refugees asylum immigration Australian foreign policy Parliament climate change elections women social security Indigenous Australians Australian Bureau of Statistics Employment taxation Sport illicit drugs Medicare welfare reform Australian Defence Force welfare policy Asia income management Middle East criminal law disability Australian Sports Anti-Doping Agency World Anti-Doping Agency United States higher education people trafficking school education aid statistics Australian Electoral Commission WADA United Nations federal budget health financing emissions trading gambling Australia in the Asian Century steroids detention Private health insurance OECD ASADA labour force transport Law Enforcement Australian Federal Police Industrial Relations dental health National Disability Insurance Scheme forced labour Senate election results Papua New Guinea Australian Public Service International Women's Day corruption Fair Work Act child protection people smuggling debt federal election 2013 parliamentary procedure ALP New Zealand Australian Crime Commission Newstart Parenting Payment 43rd Parliament slavery by-election political parties Census constitution High Court skilled migration voting Federal Court terrorist groups Afghanistan Higher Education Loan Program HECS youth Aviation environment foreign debt gross debt net debt defence capability customs poker machines doping health crime health risks multiculturalism aged care Gonski Review of Funding for Schooling sex slavery sea farers leadership United Kingdom UK Parliament Electoral reform politics banking firearms public policy mental health China ADRV terrorism social media pensions welfare ASIO intelligence community Australian Security Intelligence Organisation governance public service reform Carbon Pricing Mechanism carbon tax mining military history employer employee fishing paid parental leave European Union same sex relationships international relations coal seam gas planning United Nations Security Council Australian economy food vocational education and training Drugs Indonesia children codes of conduct terrorist financing election timetable citizenship Productivity asylum seekers early childhood education Canada Population Financial sector national security fuel violence against women domestic violence disability employment Tasmania integrity science research and development Australian Secret Intelligence Service sexual abuse federal state relations World Trade Organization Australia accountability housing affordability bulk billing water renewable energy children's health health policy Governor-General US economy export liquefied natural gas foreign bribery question time speaker superannuation family assistance expertise Senators and Members climate Intergovernmental Panel on Climate Change Department of Agriculture Fisheries and Forestry food labelling Pacific Islands reserved seats new psychoactive substances synthetic drugs UNODC carbon markets health reform Indigenous constitutional recognition of local government local government consumer laws PISA royal commission US politics language education Leaders of the Opposition Parliamentary remuneration health system Australia Greens money laundering servitude Special Rapporteur Trafficking Protocol energy forced marriage rural and regional Northern Territory Emergency Response ministries social citizenship China; Economic policy; Southeast Asia; Africa housing Speaker; House of Representatives; Parliament Defence High Court; Indigenous; Indigenous Australians; Native Title ACT Indigenous education Norfolk Island External Territories emissions reduction fund; climate change child care funding refugees immigration asylum procurement Indigenous health e-voting internet voting nsw state elections 44th Parliament 2015 ABS Age Pension Death penalty capital punishment execution Bali nine Bali bombings Trade EU China soft power education Fiji India Disability Support Pension Antarctica Diplomacy by-elections state and territories workers Bills anti-corruption fraud bribery transparency corporate ownership whistleblower G20 economic reform innovation standards NATO Members of Parliament Scottish referendum Middle East; national security; terrorism social services Criminal Code Amendment (Misrepresentation of Age to a Minor) Bill 2013 online grooming sexual assault of minors ACT Assembly public health smoking plain packaging tobacco cigarettes Asia; Japan; international relations Work Health and Safety Migration; asylum seekers; regional processing China; United States; international relations fiscal policy Racial Discrimination Act; social policy; human rights; indigenous Australians Foreign policy Southeast Asia Israel Palestine regional unemployment asylum refugees immigration political finance donations foreign aid Economics efficiency human rights; Racial Discrimination Act employment law bullying Animal law; food copyright Australian Law Reform Commission industry peace keeping contracts workplace policies trade unions same-sex marriage disorderly conduct retirement Parliament House standing orders public housing prime ministers sitting days First speech defence budget submarines Somalia GDP forestry world heritage political engagement leave loading Trade; tariffs; safeguards; Anti-dumping public interest disclosure whistleblowing Productivity Commission regulation limitation period universities Ireland cancer gene patents genetic testing suspension of standing and sessional orders animal health live exports welfare systems infant mortality middle class welfare honorary citizen railways disciplinary tribunals standard of proof World Health Organisation arts international students skilled graduate visas temporary employment visas apologies roads Italy national heritage NHMRC nutrition anti-dumping Constitutional reform referendum Rent Assistance competition policy pharmaceutical benefits scheme obesity evidence law sacrament of confession US presidential election international days baby bonus DFAT UN General Assembly deregulation Regulation Impact Statements administrative law small business Breaker Morant homelessness regional engagement social determinants of health abortion Youth Allowance Members suspension citizen engagement policymaking federal election 2010 workplace health and safety Trafficking in Persons Report marine reserves hearing TAFE Victoria astronomy resources sector YMCA youth parliament alcohol Korea rebate Australian Greens presidential nomination Racial Discrimination Act entitlements political parties preselection solar hot water Financial Action Taskforce Horn of Africa peacekeeping piracy Great Barrier Reef Stronger futures political financing Hung Parliament political education social inclusion Social Inclusion Board maritime early childhood National Quality Framework for Early Childhood Education and Care Murray-Darling Basin Iran sanctions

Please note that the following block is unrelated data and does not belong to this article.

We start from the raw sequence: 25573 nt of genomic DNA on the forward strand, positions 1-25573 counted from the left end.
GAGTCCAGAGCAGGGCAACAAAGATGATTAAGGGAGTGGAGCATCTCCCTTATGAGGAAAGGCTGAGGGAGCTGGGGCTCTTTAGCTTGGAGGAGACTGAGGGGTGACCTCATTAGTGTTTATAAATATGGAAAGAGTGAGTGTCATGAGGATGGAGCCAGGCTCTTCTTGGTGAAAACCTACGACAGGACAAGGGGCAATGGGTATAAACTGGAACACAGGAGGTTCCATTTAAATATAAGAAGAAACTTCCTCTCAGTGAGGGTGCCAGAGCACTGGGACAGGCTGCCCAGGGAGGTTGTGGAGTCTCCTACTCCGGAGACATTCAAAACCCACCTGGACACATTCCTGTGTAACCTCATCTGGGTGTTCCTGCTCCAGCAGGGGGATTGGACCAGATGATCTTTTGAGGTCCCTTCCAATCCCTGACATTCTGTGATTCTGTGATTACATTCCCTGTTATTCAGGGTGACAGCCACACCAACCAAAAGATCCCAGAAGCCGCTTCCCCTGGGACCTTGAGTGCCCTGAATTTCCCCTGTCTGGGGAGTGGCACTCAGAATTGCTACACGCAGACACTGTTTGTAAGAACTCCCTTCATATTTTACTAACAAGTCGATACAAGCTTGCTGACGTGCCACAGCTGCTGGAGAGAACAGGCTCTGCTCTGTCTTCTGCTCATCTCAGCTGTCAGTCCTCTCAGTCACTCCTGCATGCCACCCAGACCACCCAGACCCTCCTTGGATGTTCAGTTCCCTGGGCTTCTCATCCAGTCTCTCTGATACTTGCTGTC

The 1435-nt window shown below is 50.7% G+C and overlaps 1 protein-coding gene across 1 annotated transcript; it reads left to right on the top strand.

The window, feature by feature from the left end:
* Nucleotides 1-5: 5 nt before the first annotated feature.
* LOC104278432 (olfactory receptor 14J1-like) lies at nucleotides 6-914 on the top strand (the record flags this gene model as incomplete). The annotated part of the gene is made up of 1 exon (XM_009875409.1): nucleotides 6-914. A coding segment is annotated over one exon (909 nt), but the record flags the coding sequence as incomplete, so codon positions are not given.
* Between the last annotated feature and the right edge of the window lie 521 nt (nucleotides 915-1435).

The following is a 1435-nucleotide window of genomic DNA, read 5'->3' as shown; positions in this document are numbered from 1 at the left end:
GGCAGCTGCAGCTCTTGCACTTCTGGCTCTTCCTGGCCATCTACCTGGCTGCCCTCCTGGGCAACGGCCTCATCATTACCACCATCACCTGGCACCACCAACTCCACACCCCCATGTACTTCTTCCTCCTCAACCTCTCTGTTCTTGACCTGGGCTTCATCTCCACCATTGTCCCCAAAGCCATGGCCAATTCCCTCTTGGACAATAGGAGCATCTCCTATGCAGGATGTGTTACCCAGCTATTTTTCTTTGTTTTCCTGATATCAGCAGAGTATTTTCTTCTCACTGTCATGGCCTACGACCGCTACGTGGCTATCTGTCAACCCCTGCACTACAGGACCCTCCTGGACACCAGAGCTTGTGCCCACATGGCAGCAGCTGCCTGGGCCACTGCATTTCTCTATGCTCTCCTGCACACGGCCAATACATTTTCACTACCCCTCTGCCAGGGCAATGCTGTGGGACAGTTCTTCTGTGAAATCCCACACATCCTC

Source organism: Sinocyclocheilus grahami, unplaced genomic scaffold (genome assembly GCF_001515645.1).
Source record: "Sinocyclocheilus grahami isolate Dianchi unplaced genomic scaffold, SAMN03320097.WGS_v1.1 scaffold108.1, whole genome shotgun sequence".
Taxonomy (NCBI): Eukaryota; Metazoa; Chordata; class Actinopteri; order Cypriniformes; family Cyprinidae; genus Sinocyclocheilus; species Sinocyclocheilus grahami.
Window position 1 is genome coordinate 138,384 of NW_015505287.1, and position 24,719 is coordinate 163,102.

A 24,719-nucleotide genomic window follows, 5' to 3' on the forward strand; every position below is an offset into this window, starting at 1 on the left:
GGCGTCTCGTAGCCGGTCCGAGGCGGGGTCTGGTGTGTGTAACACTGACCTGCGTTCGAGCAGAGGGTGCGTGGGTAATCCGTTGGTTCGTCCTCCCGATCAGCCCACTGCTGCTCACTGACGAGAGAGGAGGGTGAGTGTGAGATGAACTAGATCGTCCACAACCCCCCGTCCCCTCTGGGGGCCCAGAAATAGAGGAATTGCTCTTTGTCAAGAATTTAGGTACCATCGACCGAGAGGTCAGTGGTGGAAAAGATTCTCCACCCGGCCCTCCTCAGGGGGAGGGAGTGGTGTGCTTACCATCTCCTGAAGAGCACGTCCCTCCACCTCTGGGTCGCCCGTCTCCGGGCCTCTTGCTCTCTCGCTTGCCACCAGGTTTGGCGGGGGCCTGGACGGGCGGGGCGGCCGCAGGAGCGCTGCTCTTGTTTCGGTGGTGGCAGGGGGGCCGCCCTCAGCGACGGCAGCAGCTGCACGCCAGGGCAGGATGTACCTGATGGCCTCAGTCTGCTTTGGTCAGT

Show all
Show less
Back to top